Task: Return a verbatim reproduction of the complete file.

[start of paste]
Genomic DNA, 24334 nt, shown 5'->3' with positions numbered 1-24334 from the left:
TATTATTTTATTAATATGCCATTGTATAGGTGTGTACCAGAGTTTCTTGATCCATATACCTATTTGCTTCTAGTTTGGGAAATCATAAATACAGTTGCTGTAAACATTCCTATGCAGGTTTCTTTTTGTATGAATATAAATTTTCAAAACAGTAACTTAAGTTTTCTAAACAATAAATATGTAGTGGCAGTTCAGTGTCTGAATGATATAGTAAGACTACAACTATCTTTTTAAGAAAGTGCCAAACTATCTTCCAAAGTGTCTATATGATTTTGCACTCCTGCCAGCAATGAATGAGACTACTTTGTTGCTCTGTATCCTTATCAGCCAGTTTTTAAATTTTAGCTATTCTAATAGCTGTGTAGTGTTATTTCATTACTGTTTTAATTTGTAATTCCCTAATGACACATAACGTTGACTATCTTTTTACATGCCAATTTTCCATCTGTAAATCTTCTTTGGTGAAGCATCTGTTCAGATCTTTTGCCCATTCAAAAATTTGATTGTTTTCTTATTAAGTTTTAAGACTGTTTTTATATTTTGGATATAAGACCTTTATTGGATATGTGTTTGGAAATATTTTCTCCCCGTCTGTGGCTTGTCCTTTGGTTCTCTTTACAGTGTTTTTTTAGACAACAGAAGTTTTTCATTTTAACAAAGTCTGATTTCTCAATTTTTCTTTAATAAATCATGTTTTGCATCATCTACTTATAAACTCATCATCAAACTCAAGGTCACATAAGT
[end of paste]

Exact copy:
Genomic DNA, 24334 nt, shown 5'->3' with positions numbered 1-24334 from the left:
TATTATTTTATTAATATGCCATTGTATAGGTGTGTACCAGAGTTTCTTGATCCATATACCTATTTGCTTCTAGTTTGGGAAATCATAAATACAGTTGCTGTAAACATTCCTATGCAGGTTTCTTTTTGTATGAATATAAATTTTCAAAACAGTAACTTAAGTTTTCTAAACAATAAATATGTAGTGGCAGTTCAGTGTCTGAATGATATAGTAAGACTACAACTATCTTTTTAAGAAAGTGCCAAACTATCTTCCAAAGTGTCTATATGATTTTGCACTCCTGCCAGCAATGAATGAGACTACTTTGTTGCTCTGTATCCTTATCAGCCAGTTTTTAAATTTTAGCTATTCTAATAGCTGTGTAGTGTTATTTCATTACTGTTTTAATTTGTAATTCCCTAATGACACATAACGTTGACTATCTTTTTACATGCCAATTTTCCATCTGTAAATCTTCTTTGGTGAAGCATCTGTTCAGATCTTTTGCCCATTCAAAAATTTGATTGTTTTCTTATTAAGTTTTAAGACTGTTTTTATATTTTGGATATAAGACCTTTATTGGATATGTGTTTGGAAATATTTTCTCCCCGTCTGTGGCTTGTCCTTTGGTTCTCTTTACAGTGTTTTTTTAGACAACAGAAGTTTTTCATTTTAACAAAGTCTGATTTCTCAATTTTTCTTTAATAAATCATGTTTTGCATCATCTACTTATAAACTCATCATCAAACTCAAGGTCACATAAGT